He warned that the chances of the emission trading scheme delivering the cuts in emissions needed to meet Britain's targets were zero. "The instruments being used by Government, particularly the climate-change levy, are business-focused, and do not involve the vast majority of citizens in their own households, their transport, and so on. That is a politically complicated thing to do, but that is the only way in which we are going to get anywhere near those long-term targets that the Government has set," he said .

Sir Jonathon also revealed that the CSD has already had clashes with the Department of Trade and Industry over the methodology used in its reports, but had been proved right. The latest report has been audited by a respected accounting company, PricewaterhouseCoopers.

Downing Street said Mr Blair would keep up the momentum for an extension of the carbon emissions trading scheme within the EU beyond 2012. A No 10 source said: "We need to give businesses the confidence to make long-term investment decisions which will help reduce harmful carbon emissions."

Progress report

* CO2 EMISSIONS: The UK has a legally binding target under the Kyoto Protocol to reduce its greenhouse gas emissions by 12.5 per cent below base-year levels by 2008-12 and a further domestic goal to reduce carbon dioxide emissions by 20 per cent below 1990 levels by 2010. Britain's emissions have increased by 9 per cent since 1999.

* WATER: Reducing water use has been agreed as a priority across Whitehall and government offices but the report criticises the Government for lack of progress. The Watermark project claimed that every £1 invested in water-saving measures could yield up to £10 in savings. But the Cabinet Office is still using the equivalent of 70 kettles of water per person per day.

* WASTE: England produces 375 million tons of waste each year, with 90 per cent from commercial and industrial activities. At the moment much waste goes to landfill sites, space is running out and waste tonnage continues to rise. The current position is not sustainable and urgent action is needed to reduce waste growth and recycle more.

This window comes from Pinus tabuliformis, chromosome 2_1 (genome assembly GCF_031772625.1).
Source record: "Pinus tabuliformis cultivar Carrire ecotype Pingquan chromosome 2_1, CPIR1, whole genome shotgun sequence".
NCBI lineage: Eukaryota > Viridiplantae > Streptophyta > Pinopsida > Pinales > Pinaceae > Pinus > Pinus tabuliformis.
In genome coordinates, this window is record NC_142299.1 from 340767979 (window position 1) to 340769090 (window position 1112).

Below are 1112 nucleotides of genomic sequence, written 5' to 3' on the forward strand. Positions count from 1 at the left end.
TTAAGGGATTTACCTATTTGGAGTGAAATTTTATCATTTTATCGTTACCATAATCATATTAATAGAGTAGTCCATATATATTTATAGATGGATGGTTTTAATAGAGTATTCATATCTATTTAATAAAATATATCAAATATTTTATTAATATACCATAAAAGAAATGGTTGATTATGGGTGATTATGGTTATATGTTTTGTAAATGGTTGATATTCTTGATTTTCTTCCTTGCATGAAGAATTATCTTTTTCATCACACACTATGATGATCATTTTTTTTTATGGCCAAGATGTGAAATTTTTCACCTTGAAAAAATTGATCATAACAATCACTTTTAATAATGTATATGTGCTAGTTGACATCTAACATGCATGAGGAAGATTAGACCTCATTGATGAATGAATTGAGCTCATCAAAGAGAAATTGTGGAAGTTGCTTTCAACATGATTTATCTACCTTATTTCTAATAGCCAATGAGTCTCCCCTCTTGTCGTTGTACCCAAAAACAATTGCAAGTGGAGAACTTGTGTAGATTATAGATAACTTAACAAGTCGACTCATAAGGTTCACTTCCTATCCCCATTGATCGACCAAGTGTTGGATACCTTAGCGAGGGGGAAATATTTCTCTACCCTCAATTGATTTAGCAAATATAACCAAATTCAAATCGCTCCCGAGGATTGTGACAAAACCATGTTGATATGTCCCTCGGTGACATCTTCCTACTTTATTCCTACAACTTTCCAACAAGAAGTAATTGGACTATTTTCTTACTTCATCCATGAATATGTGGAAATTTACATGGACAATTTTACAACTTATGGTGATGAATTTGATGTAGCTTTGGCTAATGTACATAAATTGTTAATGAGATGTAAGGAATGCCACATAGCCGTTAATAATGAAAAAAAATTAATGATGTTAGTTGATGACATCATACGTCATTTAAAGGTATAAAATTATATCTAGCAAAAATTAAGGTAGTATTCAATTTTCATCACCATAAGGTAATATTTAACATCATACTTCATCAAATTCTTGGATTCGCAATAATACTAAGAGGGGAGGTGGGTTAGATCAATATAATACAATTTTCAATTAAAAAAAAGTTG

* ENERGY: The energy White Paper committed the Government to ensuring that every home is adequately and affordably heated. But households are using even more energy; up by 2 per cent since 2000. Energy efficiency is improving, but still far behind some EU countries on new homes. Resistance in Whitehall and among house builders to tough targets being imposed on heating efficiency for new homes.

Making a difference in the home

Some of the things we will have to do to reduce global warming:

* Switch from ovens to steamers.

* Leave the car at home - a government survey showed traffic levels on Britain's roads rose by 79 per cent between 1980 and 2003; road transport produced 22 per cent of British emissions of carbon dioxide in 2002.

* Take the train, not the plane: aviation is one of the fastest growing sources of greenhouse gas emissions. Serious health risks also come from toxic nitrogen oxide emissions. Government departments to pay into a carbon offset fund invested in green technology in developing countries for all ministerial trips by plane from April next year. But the Government has just agreed to a second runway at Stansted airport.

* Switch off electricity, and gadgets such as the television; don't leave gadgets on standby.

* Reduce central heating to below 20 degrees centrigrade.